Inside Gilead's ambitious new hep C elimination project in Georgia
- In an ambitious, and unprecedented, program, Gilead will provide free hepatitis C (HCV) drugs, including Sovaldi (sofosbuvir) and Harvoni (sofosbuvir/ledipasvir), to infected residents of the country Georgia in an effort to create a hep C-free zone.
- Almost 7% of people in Georgia are HCV-infected, making it the place with the third highest prevalence of hep C in the world (after Egypt and Mongolia).
- This region, which has a population of roughly 5 million people, will serve as the epicenter of a proof-of-concept study. The first year, 5,000 people will receive free medication, after which Gilead will provide 20,000 people per year with free hep C medications.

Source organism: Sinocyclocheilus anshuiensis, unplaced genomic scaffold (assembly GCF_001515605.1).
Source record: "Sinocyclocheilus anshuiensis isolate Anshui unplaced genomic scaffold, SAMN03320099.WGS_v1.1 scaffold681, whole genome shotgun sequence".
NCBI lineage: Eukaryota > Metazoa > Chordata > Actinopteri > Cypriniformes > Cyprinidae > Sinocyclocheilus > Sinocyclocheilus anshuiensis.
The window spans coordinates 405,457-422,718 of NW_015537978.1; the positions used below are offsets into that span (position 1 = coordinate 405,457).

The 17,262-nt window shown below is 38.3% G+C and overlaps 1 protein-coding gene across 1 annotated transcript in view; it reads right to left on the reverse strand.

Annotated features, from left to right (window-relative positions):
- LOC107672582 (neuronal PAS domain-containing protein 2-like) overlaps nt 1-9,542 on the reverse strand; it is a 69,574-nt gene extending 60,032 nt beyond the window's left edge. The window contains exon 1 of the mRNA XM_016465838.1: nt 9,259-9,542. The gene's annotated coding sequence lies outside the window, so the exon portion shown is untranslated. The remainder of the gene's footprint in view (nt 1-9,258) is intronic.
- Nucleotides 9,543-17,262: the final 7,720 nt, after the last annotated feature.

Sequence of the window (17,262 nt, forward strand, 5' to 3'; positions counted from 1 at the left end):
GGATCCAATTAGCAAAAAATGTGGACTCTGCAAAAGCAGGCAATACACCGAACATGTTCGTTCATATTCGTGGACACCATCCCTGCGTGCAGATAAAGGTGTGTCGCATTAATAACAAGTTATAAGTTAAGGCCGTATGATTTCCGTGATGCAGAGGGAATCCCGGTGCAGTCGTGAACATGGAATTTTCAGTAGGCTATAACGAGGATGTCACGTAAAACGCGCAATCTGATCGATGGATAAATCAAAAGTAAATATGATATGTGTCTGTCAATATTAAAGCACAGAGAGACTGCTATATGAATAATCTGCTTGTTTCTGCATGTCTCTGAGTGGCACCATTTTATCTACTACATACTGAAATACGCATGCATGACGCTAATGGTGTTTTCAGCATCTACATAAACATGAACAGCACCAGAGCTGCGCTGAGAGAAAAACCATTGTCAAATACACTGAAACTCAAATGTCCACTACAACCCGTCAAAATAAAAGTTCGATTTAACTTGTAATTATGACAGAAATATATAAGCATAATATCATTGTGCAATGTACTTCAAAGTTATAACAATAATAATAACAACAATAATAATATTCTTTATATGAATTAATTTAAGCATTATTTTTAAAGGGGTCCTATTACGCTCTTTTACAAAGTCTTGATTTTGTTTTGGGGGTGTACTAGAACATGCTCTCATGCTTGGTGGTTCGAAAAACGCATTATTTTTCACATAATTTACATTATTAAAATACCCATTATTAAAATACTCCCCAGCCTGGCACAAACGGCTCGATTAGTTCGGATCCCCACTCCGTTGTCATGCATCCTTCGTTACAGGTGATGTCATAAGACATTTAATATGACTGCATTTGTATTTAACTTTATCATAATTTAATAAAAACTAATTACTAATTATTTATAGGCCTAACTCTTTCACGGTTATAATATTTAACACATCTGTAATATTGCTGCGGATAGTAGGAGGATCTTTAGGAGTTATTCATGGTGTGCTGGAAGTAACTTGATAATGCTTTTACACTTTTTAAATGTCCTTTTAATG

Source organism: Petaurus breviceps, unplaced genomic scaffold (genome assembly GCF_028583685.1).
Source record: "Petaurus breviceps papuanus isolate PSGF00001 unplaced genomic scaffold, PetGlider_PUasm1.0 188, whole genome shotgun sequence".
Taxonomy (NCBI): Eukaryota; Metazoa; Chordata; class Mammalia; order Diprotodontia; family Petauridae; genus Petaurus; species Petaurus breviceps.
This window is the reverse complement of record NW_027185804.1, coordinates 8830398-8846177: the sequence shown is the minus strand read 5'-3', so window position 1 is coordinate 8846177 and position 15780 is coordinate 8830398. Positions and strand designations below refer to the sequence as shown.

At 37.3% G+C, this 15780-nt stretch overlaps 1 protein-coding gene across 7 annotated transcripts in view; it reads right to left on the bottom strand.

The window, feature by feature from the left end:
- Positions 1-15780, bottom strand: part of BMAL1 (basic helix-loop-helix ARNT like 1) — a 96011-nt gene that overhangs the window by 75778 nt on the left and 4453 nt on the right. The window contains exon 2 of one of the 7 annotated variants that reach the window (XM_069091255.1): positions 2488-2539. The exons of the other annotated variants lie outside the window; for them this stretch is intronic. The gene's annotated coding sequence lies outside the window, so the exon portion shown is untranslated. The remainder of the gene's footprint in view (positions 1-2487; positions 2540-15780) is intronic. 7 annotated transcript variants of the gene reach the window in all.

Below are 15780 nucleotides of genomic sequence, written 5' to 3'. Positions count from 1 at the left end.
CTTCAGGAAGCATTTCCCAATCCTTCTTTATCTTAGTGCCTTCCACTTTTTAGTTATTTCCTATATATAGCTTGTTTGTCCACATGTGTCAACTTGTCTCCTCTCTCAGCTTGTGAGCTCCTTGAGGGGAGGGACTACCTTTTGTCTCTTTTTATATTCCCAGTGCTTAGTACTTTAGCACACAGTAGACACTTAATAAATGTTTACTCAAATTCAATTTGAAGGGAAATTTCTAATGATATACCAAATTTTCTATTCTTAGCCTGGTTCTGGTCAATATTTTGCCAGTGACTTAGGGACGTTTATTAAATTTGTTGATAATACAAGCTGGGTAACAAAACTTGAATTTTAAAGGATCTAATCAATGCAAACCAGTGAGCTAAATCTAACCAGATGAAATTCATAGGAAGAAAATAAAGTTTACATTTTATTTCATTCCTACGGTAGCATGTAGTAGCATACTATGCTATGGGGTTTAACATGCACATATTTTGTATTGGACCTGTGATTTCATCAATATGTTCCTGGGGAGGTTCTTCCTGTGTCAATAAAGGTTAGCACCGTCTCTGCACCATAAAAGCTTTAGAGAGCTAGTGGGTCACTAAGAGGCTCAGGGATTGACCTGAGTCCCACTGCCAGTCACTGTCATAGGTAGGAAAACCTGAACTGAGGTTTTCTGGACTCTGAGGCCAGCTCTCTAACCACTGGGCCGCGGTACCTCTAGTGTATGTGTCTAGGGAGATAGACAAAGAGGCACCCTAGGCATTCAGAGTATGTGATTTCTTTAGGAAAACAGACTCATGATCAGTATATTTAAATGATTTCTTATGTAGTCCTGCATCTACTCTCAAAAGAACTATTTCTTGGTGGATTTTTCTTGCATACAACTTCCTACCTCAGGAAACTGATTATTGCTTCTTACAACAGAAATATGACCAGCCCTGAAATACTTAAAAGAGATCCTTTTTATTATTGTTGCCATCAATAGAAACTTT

This study, which is backed by the CDC, is important for Gilead for several reasons. One reason is the intense pressure it is facing over the prices of its hep C medications, which range from $80,000 to $94,500 for a single course of treatment.
However, more broadly, the goal is to show that with well-orchestrated pharmacologic community-based intervention, HCV can be eliminated. One concern for Gilead is that other municipalities and governments may request free medication, but the larger goal is for international and donor groups to make investments towards this goal.